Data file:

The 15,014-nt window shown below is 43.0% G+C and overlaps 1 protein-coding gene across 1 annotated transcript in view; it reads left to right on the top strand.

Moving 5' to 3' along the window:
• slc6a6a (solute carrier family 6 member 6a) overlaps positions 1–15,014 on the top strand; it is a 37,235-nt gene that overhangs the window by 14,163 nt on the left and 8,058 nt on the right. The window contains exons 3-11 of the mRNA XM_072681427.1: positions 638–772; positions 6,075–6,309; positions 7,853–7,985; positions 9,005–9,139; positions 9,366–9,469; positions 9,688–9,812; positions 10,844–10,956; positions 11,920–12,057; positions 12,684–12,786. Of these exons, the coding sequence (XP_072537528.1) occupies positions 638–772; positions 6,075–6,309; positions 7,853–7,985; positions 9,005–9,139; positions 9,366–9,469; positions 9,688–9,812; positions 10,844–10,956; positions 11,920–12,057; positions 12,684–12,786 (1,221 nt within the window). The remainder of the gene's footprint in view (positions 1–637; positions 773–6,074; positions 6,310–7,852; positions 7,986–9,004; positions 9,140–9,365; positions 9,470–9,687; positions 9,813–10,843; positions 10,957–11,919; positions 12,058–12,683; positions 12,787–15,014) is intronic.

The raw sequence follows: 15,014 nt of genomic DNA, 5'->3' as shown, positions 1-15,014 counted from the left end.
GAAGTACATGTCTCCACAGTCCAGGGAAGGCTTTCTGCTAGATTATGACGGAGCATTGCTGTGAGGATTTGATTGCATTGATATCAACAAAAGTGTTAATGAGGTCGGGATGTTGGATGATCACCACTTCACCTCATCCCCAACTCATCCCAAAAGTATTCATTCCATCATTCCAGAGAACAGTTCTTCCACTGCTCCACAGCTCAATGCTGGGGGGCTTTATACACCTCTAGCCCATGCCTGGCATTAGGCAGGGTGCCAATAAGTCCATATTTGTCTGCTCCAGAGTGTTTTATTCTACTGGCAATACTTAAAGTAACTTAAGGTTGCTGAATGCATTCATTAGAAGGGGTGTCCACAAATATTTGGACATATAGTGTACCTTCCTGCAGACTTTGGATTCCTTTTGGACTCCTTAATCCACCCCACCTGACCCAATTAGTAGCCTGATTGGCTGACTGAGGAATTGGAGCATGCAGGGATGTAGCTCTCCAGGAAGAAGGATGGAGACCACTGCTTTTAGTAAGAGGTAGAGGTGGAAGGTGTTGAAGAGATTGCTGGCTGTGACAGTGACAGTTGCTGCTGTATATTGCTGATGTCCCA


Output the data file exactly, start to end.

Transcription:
The 15,014-nt window shown below is 43.0% G+C and overlaps 1 protein-coding gene across 1 annotated transcript in view; it reads left to right on the top strand.

Moving 5' to 3' along the window:
• slc6a6a (solute carrier family 6 member 6a) overlaps positions 1–15,014 on the top strand; it is a 37,235-nt gene that overhangs the window by 14,163 nt on the left and 8,058 nt on the right. The window contains exons 3-11 of the mRNA XM_072681427.1: positions 638–772; positions 6,075–6,309; positions 7,853–7,985; positions 9,005–9,139; positions 9,366–9,469; positions 9,688–9,812; positions 10,844–10,956; positions 11,920–12,057; positions 12,684–12,786. Of these exons, the coding sequence (XP_072537528.1) occupies positions 638–772; positions 6,075–6,309; positions 7,853–7,985; positions 9,005–9,139; positions 9,366–9,469; positions 9,688–9,812; positions 10,844–10,956; positions 11,920–12,057; positions 12,684–12,786 (1,221 nt within the window). The remainder of the gene's footprint in view (positions 1–637; positions 773–6,074; positions 6,310–7,852; positions 7,986–9,004; positions 9,140–9,365; positions 9,470–9,687; positions 9,813–10,843; positions 10,957–11,919; positions 12,058–12,683; positions 12,787–15,014) is intronic.

The raw sequence follows: 15,014 nt of genomic DNA, 5'->3' as shown, positions 1-15,014 counted from the left end.
GAAGTACATGTCTCCACAGTCCAGGGAAGGCTTTCTGCTAGATTATGACGGAGCATTGCTGTGAGGATTTGATTGCATTGATATCAACAAAAGTGTTAATGAGGTCGGGATGTTGGATGATCACCACTTCACCTCATCCCCAACTCATCCCAAAAGTATTCATTCCATCATTCCAGAGAACAGTTCTTCCACTGCTCCACAGCTCAATGCTGGGGGGCTTTATACACCTCTAGCCCATGCCTGGCATTAGGCAGGGTGCCAATAAGTCCATATTTGTCTGCTCCAGAGTGTTTTATTCTACTGGCAATACTTAAAGTAACTTAAGGTTGCTGAATGCATTCATTAGAAGGGGTGTCCACAAATATTTGGACATATAGTGTACCTTCCTGCAGACTTTGGATTCCTTTTGGACTCCTTAATCCACCCCACCTGACCCAATTAGTAGCCTGATTGGCTGACTGAGGAATTGGAGCATGCAGGGATGTAGCTCTCCAGGAAGAAGGATGGAGACCACTGCTTTTAGTAAGAGGTAGAGGTGGAAGGTGTTGAAGAGATTGCTGGCTGTGACAGTGACAGTTGCTGCTGTATATTGCTGATGTCCCA